Vouchers and Anti-Catholic Bias

Sometimes there are cases that wind their way through the corridors of the judiciary to the steps of the Supreme Court with virtually no merit. One wonders whether the justices merely want to sharpen their judicial swords by slicing up particularly pathetic arguments. One such case, Zelman v. Simmons-Harris, was argued February 20, 2002 before the Supreme Court. The case centers on the constitutionality of the use of vouchers in education. I suppose the judges had to accept the case since the Sixth District Court, in a split 2-1 decision, ruled that the Cleveland voucher program violated the Establishment Clause of the First Amendment. To not accept the case would mean the ruling would stand, confusing First Amendment jurisprudence.

The Cleveland School System is experimenting with a program that grants vouchers or scholarships to economically disadvantaged students for use at alternative schools. For many, the vouchers represent the only real opportunity to escape a failed publicly-run school system. The most commonly chosen schools are Catholic schools.

On its very face, the Sixth District Court’s reasoning is inconsistent with other common state-aid and Federal-aid programs. The Sixth District Court argued unpersuasively that the use of vouchers at private schools somehow implied a state endorsement.

The notion does not even bear up to the giggle test. Governments provide resources under many programs that the recipients are free to use at a number of institutions, including religious ones, with no implied endorsement. As one wit had it, the use of food stamps to purchase cabbage does not imply a government endorsement of cabbage. A close analogy to state vouchers is Federal college aid to students. Students can use Federal aid to attend the University of Notre Dame, Georgetown, or any number of religiously affiliated institutions and these arrangements pass Constitutional muster. Other people use Medicare funds to pay for stays at religiously affiliated hospitals with no violation of the Establishment Clause.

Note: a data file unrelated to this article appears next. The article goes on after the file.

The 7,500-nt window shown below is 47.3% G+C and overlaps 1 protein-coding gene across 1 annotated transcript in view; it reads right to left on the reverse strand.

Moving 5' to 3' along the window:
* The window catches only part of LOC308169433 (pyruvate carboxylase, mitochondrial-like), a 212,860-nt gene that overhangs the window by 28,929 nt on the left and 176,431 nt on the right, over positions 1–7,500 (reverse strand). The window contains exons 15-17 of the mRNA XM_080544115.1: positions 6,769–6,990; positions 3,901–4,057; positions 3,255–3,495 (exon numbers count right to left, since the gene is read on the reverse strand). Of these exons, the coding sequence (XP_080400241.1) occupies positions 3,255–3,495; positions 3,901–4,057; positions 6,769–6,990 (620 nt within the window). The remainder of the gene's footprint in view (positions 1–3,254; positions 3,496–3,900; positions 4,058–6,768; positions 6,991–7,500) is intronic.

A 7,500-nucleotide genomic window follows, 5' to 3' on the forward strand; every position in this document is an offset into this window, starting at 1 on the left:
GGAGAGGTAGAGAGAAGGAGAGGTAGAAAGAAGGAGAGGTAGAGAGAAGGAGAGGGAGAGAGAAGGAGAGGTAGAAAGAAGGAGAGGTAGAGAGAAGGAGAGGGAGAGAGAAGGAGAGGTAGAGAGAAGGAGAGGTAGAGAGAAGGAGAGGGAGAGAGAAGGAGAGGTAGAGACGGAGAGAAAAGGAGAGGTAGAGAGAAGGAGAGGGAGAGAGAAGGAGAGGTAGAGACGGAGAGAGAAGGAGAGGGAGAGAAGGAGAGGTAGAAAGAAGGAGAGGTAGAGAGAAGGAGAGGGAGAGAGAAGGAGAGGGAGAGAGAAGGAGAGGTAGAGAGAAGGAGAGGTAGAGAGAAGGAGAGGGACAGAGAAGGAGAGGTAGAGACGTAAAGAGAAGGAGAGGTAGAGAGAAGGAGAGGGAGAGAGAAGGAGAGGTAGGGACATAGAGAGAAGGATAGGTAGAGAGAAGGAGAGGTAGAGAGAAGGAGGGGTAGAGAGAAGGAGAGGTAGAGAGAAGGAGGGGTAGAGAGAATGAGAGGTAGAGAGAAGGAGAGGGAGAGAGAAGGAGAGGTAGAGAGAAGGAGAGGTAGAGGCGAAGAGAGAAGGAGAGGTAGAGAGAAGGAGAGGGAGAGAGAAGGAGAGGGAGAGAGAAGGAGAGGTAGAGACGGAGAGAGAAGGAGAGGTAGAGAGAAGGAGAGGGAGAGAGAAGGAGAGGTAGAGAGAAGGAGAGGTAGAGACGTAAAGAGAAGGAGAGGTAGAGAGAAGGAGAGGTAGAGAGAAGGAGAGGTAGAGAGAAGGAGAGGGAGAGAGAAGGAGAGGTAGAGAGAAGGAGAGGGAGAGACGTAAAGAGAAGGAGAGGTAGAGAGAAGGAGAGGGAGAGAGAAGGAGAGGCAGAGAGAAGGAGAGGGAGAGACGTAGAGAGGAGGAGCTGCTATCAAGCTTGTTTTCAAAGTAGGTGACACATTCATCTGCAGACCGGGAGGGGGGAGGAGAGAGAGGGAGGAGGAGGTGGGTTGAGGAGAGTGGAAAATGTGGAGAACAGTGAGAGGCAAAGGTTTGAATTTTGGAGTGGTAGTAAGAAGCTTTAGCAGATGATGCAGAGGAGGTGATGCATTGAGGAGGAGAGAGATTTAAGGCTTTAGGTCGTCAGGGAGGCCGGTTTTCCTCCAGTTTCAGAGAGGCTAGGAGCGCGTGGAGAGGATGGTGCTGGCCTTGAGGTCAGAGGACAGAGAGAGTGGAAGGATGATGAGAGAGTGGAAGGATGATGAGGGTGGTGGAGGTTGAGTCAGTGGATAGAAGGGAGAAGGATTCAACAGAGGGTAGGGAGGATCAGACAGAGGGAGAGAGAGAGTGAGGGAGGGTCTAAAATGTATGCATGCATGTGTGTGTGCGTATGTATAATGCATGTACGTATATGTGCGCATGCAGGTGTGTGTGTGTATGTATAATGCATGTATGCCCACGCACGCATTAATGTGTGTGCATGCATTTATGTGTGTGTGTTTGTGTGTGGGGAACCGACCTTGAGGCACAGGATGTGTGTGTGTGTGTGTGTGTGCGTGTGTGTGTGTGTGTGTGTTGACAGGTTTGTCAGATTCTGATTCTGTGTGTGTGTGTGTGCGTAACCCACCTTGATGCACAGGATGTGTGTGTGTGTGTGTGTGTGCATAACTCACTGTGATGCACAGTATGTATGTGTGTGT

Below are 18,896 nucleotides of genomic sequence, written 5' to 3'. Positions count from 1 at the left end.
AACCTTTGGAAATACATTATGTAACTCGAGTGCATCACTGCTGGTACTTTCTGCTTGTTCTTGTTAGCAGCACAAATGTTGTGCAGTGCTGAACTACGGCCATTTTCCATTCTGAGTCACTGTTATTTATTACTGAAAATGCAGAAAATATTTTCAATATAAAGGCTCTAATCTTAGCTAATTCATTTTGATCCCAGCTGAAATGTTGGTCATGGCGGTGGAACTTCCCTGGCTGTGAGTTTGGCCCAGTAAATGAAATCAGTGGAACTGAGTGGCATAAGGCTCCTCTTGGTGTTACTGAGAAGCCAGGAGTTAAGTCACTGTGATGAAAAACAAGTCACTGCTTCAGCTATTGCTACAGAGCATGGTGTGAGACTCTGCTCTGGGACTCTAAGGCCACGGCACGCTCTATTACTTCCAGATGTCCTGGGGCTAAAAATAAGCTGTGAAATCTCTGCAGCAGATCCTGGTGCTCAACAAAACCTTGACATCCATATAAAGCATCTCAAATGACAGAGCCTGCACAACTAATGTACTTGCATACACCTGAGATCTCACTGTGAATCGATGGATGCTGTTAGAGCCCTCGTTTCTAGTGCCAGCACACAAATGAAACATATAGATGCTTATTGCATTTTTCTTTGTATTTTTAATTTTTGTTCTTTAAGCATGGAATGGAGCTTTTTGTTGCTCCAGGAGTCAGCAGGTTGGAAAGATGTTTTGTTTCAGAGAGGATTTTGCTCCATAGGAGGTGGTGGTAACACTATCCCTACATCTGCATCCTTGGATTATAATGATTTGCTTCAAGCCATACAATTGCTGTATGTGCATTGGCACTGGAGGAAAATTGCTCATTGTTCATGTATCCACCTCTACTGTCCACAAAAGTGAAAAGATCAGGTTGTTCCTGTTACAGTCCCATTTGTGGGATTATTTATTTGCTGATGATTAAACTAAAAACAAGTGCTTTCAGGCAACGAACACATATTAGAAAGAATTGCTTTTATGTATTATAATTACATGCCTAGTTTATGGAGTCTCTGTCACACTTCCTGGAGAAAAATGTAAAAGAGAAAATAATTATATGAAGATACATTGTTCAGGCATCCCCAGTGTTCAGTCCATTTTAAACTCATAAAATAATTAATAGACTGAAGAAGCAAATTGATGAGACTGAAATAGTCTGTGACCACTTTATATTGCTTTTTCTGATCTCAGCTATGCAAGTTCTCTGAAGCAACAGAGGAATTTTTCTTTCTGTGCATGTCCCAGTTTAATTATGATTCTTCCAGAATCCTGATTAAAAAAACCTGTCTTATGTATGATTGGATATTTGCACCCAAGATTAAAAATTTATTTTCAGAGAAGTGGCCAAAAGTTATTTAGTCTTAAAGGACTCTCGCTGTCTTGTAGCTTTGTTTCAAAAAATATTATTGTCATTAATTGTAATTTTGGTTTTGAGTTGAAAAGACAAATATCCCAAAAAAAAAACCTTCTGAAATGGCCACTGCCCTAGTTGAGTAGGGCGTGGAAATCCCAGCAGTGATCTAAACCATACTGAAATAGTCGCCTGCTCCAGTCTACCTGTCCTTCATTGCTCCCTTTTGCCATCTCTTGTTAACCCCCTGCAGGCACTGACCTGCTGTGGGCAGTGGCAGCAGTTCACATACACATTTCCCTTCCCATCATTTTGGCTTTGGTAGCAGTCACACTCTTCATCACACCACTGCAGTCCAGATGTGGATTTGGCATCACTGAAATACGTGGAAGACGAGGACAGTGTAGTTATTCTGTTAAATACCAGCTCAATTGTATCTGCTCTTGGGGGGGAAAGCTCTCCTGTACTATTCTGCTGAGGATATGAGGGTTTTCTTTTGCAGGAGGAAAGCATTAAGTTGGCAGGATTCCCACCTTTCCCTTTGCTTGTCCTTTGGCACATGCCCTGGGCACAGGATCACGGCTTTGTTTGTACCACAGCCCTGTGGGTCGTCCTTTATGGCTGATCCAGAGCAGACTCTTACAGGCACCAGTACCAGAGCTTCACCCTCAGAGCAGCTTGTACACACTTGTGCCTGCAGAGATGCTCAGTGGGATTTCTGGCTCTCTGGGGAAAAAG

Given these other programs, why is there so much concern about the constitutionality of vouchers going to younger students? Why is aid to primary and secondary students treated differently from similar aid to college students? Part of the problem is a misreading of history. There is a long legislative history, dating back to the 19th century, where states have specifically prohibited funds to primary and secondary sectarian schools. The argument is that an early, and therefore instructive, understanding of the First Amendment is that funds could only go to non-sectarian schools. Hence, such funds, are given additional scrutiny, even if the funds go directly to students.

The Becket Fund for Religious Liberty researched this history and found it to be far more clouded. The term “non-sectarian” in 19th century legislation did not mean “secular,” as one might use the term today. It really meant non-denominational Protestant. Public schools in the 19th century had no problems instructing in Protestant beliefs or using the King James Version of the Bible for moral education. The prohibition of funds to sectarian schools was not an effort to avoid violating the Establishment clause of the First Amendment. Indeed, in the 19th century the “Incorporation” doctrine did not exist and Constitutional First Amendment proscriptions did not apply to the states. Rather, efforts to prohibit funds to non-sectarian schools arose out of a Nativist belief that state funds should not be used to aid Catholic schools in any way.

No one argues that state funds should be used directly for religious instruction, but there is really no Constitutional prohibition preventing students using state-supplied scholarships or vouchers at schools that parents choose. One may argue that vouchers are or are not effective means to improve education, but they are Constitutional without question. In the 19th century, opposition to public funds following students to alternative schools was partially based on ugly anti-Catholic bias. One hopes that the current objections are borne out of honest mistakes and not similar anti-Catholic and perhaps anti-religious sentiment.

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